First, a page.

Kelly Petillo

From Wikipedia, the free encyclopedia
Jump to: navigation, search

Cavino Michele "Kelly" Petillo,[1] (December 5, 1903 Philadelphia, Pennsylvania – June 30, 1970 Los Angeles, California) was an American race car driver.

Petillo competed in the Indianapolis 500 on ten occasions, winning the race in 1935 in a year that marked the first win by a car powered by an Offenhauser engine. Petillo went on to win the 1935 AAA National Driving Championship.[2] In 1937, Petillo participated in the Vanderbilt Cup but engine problems forced him out of the race.

In 1942, Petillo sustained a concussion and lacerations after a road accident when his car collided with a freight train.[3] Petillo was denied entry to the 1946 Indianapolis 500, and sued the Indianapolis Motor Speedway for $50,000.[4]

Off the track, Petillo had numerous run-ins with the law, including charges of attempted rape and attempted murder. Police arrested him in victory lane after winning a race at Owosso Speedway, on charges of assault to commit murder[5] seven days earlier. He was sentenced to ten years in the Indiana State Prison. He was released on parole in 1955, but went missing. He was re-captured in 1957, incidentally, at the Indianapolis Motor Speedway.[6][7] He was returned to prison until 1959, after which he was denied entry to the Indianapolis 500 in 1959 and 1960, officially due to age. After his exclusion in 1959, he again filed a lawsuit for $50,000 against the speedway and the United States Auto Club.[8]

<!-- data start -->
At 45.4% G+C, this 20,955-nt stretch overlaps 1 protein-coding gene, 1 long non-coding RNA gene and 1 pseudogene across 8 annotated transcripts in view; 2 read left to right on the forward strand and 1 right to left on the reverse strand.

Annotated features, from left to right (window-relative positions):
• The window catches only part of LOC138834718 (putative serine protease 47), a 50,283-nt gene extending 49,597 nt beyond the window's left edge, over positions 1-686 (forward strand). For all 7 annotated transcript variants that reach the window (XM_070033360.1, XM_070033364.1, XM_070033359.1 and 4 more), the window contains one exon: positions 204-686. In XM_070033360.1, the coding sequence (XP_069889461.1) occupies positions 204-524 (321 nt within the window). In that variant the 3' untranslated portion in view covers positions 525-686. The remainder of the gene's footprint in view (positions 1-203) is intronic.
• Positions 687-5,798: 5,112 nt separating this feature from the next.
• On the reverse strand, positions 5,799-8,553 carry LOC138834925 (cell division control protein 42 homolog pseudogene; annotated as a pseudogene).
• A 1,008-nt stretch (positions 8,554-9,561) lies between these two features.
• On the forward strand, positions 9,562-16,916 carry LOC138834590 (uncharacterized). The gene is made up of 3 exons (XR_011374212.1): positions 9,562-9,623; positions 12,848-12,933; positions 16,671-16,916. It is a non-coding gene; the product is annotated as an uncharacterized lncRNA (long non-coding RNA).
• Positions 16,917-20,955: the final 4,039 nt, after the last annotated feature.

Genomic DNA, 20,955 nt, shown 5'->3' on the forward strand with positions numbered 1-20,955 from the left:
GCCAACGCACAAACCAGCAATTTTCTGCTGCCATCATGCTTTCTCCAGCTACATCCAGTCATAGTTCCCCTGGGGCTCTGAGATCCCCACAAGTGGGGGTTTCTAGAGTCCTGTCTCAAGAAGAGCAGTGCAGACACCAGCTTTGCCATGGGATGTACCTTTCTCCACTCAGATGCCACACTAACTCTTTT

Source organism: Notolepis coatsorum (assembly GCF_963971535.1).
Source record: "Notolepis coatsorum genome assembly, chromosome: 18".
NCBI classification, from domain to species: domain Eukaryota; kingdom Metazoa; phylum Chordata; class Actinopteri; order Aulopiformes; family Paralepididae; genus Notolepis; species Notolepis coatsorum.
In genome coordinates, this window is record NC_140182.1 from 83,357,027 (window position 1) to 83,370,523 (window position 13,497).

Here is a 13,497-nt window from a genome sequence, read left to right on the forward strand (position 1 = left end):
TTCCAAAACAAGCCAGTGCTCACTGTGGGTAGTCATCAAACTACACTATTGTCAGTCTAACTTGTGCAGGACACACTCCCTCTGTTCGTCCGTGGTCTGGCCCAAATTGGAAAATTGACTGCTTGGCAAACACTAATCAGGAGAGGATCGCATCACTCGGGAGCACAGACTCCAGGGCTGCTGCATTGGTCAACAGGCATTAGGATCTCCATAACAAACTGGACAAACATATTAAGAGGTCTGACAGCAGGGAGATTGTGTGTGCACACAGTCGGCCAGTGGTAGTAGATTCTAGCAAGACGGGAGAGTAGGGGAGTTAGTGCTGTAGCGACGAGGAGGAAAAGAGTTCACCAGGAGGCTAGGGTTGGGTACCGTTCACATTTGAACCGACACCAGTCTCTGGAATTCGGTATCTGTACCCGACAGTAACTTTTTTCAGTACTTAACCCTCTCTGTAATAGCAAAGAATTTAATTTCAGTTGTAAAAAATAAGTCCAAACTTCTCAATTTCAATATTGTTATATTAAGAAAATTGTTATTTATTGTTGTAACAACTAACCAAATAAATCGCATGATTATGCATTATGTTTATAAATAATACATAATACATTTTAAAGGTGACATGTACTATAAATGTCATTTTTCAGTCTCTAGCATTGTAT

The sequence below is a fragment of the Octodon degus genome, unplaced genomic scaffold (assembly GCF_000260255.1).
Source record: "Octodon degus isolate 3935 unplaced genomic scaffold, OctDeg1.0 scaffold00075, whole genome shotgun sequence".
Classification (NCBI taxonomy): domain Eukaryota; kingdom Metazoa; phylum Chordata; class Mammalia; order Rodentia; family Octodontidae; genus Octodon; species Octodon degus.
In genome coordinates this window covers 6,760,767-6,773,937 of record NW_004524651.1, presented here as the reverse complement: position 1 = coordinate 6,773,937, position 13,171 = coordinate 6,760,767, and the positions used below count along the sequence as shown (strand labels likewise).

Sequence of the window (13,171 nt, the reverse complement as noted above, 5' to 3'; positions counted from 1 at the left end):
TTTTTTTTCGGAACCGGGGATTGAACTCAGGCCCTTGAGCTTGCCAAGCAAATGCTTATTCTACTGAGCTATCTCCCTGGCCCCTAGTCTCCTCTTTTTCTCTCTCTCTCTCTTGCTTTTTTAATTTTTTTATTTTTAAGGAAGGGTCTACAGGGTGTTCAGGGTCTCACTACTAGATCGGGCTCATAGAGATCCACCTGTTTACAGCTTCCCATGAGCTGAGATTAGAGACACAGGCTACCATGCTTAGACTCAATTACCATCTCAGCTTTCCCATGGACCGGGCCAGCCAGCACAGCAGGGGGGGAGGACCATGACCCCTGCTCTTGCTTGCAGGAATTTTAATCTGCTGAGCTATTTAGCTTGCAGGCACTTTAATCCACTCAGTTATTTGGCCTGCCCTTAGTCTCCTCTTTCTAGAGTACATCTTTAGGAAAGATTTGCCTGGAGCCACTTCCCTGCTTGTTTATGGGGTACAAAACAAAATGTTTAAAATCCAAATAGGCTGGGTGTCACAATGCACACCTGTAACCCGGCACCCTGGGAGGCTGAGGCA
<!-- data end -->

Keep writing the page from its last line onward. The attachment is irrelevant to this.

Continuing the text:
Petillo died of emphysema in 1970.

Indianapolis 500 results[edit]

Preceded by
Bill Cummings
Indianapolis 500 Winner
1935
Succeeded by
Louis Meyer

References[edit]

  1. ^ "The Talk of Gasoline Alley" 10780-WIBC, May 23, 2003
  2. ^ Milwaukee Journal. "Kelly Petillo Is Ranked at Head of Auto Racers". December 22, 1935, p. III-4. Retrieved on May 23, 2015.
  3. ^ Pittsburgh Post-Gazette. "Kelly Petillo Hurt, Car Crashes Train". April 13, 1942, p. 17. Retrieved on May 23, 2015.
  4. ^ Milwaukee Journal. "Petillo Starts Suit Against Speedway". May 24, 1946, p. L-13. Retrieved on May 23, 2015.
  5. ^ Milwaukee Journal. "Petillo Sought After Attack". June 30, 1948, p. L-7. Retrieved on May 23, 2015.
  6. ^ Mitchell, Dawn (May 23, 2014). "Retro Indy: Kelly Petillo was a Indy 500 winner with a rap sheet". The Indianapolis Star. Retrieved April 22, 2015. 
  7. ^ Milwaukee Sentinel. "Increase Jail Term for Petillo". July 13, 1957, Part 2-p.3. Retrieved on May 23, 2015.
  8. ^ St. Petersburg Times. "Kelly Petillo Sues Speedway, USAC Again". May 26, 1959, p. 2-C. Retrieved on May 23, 2015.